Another object of the invention is to obtain a blend of elastomers suitable for use in making automobile tires which contains less styrene units than the elastomeric blends generally used for making automobile tires.
In accordance with the invention a rubbery composition of matter comprises a blend of three components, A, B and C, wherein component A comprises a rubbery homopolymer of 1,3-butadiene in an amount in the range of from about 10 to about 60 parts by weight based on weight of the blend, the homopolymer characterized by having at least 35 percent of the polymer in the cis configuration; component B comprises a rubbery 1,3-butadiene-styrene copolymer in an amount in the range of from about 15 to about 65 parts by weight based on weight of the blend; and component C comprises a medium vinyl homopolymer of 1,3-butadiene in an amount in the range of from about 25 to about 75 parts by weight based on weight of the blend, the homopolymer characterized by having at least 30 but not more than 50 percent of the polymer in the vinyl configuration.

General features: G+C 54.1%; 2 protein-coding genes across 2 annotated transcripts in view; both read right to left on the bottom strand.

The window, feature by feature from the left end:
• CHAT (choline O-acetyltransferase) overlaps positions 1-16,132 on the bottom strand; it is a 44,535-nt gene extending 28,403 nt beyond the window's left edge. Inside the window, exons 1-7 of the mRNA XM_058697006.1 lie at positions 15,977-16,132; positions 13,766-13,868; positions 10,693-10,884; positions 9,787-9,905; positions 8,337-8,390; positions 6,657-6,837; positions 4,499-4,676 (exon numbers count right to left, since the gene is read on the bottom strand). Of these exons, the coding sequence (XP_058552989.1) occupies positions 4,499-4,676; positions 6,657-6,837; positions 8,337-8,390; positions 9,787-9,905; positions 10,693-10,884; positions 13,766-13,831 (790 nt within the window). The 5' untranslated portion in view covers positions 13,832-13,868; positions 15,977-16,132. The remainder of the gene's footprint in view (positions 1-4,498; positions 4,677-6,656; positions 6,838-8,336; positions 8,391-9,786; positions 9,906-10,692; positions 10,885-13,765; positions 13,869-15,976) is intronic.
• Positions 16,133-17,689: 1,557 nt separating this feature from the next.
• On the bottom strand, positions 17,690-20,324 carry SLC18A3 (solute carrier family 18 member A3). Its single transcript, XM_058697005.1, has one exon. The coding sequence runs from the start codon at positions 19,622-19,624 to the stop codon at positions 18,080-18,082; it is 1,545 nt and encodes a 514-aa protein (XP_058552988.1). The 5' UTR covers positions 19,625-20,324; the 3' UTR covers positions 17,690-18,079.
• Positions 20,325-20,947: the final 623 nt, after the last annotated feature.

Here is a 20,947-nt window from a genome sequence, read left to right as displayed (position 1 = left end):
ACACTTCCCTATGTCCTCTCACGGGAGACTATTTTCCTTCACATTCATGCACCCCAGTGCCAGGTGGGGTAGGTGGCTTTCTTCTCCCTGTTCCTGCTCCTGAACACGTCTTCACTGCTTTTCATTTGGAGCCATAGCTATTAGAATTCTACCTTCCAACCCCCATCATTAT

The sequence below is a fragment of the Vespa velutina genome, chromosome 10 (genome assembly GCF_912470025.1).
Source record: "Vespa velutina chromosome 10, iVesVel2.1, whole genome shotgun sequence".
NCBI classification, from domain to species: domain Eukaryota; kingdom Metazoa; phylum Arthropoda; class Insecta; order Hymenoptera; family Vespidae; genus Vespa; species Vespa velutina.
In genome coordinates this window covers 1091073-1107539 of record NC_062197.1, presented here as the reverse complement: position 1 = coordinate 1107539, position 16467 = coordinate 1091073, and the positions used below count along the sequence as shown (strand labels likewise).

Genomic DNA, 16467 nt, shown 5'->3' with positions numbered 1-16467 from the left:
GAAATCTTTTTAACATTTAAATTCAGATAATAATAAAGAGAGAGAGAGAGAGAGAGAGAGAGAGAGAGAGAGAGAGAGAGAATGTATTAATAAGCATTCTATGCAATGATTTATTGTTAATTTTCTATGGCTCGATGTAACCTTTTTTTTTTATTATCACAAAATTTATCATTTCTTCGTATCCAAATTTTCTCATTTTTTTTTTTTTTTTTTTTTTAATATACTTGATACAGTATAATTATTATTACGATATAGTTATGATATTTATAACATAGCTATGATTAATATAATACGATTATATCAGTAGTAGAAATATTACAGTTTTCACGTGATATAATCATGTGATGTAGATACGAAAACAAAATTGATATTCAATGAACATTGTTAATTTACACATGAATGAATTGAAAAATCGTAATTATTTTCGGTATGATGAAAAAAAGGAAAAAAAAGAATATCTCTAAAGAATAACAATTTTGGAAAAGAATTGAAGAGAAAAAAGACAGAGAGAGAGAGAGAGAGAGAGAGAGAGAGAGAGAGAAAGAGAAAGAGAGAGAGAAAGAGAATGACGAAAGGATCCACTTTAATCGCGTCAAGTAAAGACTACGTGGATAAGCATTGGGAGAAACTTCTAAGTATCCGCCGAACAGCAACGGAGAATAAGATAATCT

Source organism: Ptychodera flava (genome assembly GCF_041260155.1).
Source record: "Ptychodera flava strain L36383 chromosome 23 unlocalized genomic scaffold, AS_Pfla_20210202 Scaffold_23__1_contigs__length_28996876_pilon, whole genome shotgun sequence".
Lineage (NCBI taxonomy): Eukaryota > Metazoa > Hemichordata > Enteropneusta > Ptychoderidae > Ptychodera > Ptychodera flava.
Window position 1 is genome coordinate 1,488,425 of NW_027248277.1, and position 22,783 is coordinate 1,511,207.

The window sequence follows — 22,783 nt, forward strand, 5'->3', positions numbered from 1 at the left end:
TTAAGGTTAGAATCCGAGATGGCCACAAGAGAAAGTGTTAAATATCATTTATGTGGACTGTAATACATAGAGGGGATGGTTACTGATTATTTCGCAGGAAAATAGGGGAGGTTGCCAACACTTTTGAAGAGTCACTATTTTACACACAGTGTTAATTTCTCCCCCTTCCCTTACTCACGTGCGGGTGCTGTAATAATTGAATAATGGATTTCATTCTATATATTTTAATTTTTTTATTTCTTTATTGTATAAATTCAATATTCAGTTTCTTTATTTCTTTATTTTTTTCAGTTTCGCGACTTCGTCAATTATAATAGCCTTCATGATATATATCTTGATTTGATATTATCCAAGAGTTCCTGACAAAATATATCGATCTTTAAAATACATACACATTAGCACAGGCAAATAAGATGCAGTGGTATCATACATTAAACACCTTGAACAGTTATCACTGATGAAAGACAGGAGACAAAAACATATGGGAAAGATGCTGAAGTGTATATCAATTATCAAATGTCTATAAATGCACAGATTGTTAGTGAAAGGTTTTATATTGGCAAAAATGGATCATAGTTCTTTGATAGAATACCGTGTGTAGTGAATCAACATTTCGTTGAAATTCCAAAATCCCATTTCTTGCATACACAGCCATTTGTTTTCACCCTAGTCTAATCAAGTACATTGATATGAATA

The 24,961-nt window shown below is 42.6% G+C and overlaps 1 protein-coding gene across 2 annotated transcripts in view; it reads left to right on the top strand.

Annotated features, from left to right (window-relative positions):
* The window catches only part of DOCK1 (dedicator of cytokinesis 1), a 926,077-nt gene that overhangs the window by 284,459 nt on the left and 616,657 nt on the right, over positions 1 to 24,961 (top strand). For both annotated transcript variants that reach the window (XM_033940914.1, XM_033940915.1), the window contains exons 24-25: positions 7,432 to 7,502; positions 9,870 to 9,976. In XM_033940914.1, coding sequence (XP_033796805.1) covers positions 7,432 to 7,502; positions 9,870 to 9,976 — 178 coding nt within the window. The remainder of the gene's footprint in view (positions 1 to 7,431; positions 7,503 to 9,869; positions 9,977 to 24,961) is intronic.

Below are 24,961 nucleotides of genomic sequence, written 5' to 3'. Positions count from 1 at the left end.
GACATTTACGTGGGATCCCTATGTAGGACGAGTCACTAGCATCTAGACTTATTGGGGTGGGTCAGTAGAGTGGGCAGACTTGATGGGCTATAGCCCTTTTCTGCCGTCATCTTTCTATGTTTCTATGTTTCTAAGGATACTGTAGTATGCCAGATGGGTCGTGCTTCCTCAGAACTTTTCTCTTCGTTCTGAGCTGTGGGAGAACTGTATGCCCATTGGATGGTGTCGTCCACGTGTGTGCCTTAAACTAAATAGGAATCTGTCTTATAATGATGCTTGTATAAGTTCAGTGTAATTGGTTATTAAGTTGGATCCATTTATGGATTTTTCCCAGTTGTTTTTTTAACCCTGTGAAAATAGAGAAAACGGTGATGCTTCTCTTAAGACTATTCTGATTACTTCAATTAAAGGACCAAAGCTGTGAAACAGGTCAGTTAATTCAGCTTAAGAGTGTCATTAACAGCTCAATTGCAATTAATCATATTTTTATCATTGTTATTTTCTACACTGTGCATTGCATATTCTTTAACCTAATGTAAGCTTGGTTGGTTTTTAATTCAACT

The drawing represents a graph of the data tabulated in Table II and Table III.
The inventors have found a unique tertiary blend of elastomers possessing properties such as abrasion resistance and wet skid resistance substantially exceeding the values predicted for both abrasion resistance and wet skid resistance. None of the individual elastomers is considered new; only the blend of all three elastomers is considered new.